Consider these questions:
- Should senior men serve as mentors for junior women, and vice versa?
- How about Francophones and Anglophones?
- What about diversity issues, where religion, race, culture or other factors are in play?
- Is there an appropriate age limit on who should serve as an effective mentor?
- Who should serve as mentor for the older junior associate?
- Where there are practice groups, should the mentor and mentee come from the same or different groups?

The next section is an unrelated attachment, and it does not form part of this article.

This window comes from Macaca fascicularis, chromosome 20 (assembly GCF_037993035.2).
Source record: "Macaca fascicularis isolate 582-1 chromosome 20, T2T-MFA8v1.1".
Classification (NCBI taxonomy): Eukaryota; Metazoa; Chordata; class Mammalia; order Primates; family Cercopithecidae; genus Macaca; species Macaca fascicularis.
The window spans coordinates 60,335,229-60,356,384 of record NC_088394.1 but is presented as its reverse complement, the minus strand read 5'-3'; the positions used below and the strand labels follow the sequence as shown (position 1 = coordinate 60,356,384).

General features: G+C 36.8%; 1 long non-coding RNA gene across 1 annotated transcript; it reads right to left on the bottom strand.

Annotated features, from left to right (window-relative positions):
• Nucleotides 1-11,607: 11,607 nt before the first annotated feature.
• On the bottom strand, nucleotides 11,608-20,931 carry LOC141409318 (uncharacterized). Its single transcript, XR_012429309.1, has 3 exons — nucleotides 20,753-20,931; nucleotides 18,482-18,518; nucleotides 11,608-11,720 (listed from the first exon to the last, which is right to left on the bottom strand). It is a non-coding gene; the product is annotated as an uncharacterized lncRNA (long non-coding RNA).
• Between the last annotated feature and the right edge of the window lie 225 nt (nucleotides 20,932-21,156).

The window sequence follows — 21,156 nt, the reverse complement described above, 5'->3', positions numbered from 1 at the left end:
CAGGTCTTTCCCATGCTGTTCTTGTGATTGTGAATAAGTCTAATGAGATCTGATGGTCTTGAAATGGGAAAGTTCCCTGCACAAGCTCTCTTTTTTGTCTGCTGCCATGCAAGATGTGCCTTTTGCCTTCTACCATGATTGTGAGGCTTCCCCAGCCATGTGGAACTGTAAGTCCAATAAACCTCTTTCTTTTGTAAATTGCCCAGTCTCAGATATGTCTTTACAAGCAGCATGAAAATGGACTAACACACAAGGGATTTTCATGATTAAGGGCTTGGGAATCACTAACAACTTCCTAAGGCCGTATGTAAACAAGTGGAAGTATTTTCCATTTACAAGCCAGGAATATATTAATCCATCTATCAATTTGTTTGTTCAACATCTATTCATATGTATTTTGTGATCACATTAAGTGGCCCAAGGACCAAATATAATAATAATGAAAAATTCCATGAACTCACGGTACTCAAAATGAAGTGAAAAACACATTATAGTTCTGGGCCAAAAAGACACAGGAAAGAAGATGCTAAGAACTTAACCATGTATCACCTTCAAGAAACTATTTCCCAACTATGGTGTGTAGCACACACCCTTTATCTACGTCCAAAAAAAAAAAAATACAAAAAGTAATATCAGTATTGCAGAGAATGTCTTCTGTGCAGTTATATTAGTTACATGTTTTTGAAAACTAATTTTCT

Change is good
Once the relationship has started, the mentee may be able to identify a better prospective mentor. Both the mentor and the mentee should be able to determine whether the team will be, or has been, effective. Specifically, the mentor should be sensitive to whether the relationship is working, or is likely to work. The mentee may be unwilling to raise the awkward subject. The firm should encourage a switch of mentor where this can assist the success of the relationship.
Mentoring is far too important to be left to random chance. It requires thought. It requires attention. Often, it requires fine-tuning or even change.